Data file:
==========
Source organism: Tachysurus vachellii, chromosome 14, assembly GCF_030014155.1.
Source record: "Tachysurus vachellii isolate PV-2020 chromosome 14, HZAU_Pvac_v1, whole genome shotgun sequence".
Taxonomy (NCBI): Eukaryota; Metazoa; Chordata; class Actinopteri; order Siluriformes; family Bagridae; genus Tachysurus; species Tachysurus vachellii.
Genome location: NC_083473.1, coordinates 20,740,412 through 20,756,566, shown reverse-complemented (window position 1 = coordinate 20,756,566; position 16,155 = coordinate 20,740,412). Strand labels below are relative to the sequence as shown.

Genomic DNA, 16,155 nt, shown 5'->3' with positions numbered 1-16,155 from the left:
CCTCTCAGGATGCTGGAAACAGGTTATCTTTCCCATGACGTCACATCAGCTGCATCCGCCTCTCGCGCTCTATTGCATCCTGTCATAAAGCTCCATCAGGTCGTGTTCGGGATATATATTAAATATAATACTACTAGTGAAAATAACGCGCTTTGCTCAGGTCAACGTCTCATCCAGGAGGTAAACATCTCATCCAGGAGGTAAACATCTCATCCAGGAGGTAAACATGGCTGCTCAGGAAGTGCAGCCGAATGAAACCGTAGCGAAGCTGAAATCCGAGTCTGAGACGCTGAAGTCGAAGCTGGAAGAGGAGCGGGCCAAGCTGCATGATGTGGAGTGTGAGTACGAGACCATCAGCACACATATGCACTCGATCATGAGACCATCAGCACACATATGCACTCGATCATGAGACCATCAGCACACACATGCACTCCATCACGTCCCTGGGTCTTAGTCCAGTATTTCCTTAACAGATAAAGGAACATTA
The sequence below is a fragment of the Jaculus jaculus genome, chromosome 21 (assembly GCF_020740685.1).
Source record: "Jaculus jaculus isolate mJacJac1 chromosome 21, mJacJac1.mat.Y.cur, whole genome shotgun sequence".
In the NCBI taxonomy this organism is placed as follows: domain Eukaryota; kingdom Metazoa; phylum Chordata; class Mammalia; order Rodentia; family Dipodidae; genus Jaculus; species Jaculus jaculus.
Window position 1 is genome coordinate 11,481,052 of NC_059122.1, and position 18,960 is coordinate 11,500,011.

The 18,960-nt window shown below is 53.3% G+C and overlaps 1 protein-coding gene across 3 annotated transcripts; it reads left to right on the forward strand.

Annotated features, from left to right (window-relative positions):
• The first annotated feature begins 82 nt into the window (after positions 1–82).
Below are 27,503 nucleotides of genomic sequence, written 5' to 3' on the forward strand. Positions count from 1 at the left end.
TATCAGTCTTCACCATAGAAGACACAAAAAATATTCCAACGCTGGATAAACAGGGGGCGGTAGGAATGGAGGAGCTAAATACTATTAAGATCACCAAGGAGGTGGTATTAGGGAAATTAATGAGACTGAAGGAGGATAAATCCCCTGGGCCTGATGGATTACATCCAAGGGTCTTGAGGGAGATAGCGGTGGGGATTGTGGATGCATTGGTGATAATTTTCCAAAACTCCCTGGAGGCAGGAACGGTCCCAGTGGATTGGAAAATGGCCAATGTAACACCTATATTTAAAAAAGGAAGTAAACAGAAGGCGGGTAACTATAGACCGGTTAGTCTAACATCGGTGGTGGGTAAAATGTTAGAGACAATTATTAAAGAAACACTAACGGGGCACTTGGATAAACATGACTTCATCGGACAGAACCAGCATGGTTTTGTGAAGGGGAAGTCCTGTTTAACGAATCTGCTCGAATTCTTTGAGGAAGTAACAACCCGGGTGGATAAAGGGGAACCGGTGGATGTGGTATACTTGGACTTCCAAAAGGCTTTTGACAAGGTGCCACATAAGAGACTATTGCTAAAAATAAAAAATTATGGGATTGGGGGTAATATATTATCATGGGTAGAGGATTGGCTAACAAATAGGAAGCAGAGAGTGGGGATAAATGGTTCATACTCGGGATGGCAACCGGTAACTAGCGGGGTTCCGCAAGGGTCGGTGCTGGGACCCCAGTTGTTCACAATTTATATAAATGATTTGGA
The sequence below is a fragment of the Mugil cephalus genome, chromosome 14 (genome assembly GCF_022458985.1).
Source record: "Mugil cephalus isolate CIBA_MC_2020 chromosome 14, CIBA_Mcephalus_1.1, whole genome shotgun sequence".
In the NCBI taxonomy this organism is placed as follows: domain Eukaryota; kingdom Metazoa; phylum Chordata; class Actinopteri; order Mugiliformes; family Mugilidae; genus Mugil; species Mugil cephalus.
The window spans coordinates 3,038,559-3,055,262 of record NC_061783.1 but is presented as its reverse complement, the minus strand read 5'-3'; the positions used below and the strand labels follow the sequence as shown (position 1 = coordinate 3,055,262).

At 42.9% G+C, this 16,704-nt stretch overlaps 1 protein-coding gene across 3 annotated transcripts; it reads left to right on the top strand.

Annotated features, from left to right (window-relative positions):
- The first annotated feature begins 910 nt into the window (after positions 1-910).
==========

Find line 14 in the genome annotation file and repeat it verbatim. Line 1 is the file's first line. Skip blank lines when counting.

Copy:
Below are 27,503 nucleotides of genomic sequence, written 5' to 3' on the forward strand. Positions count from 1 at the left end.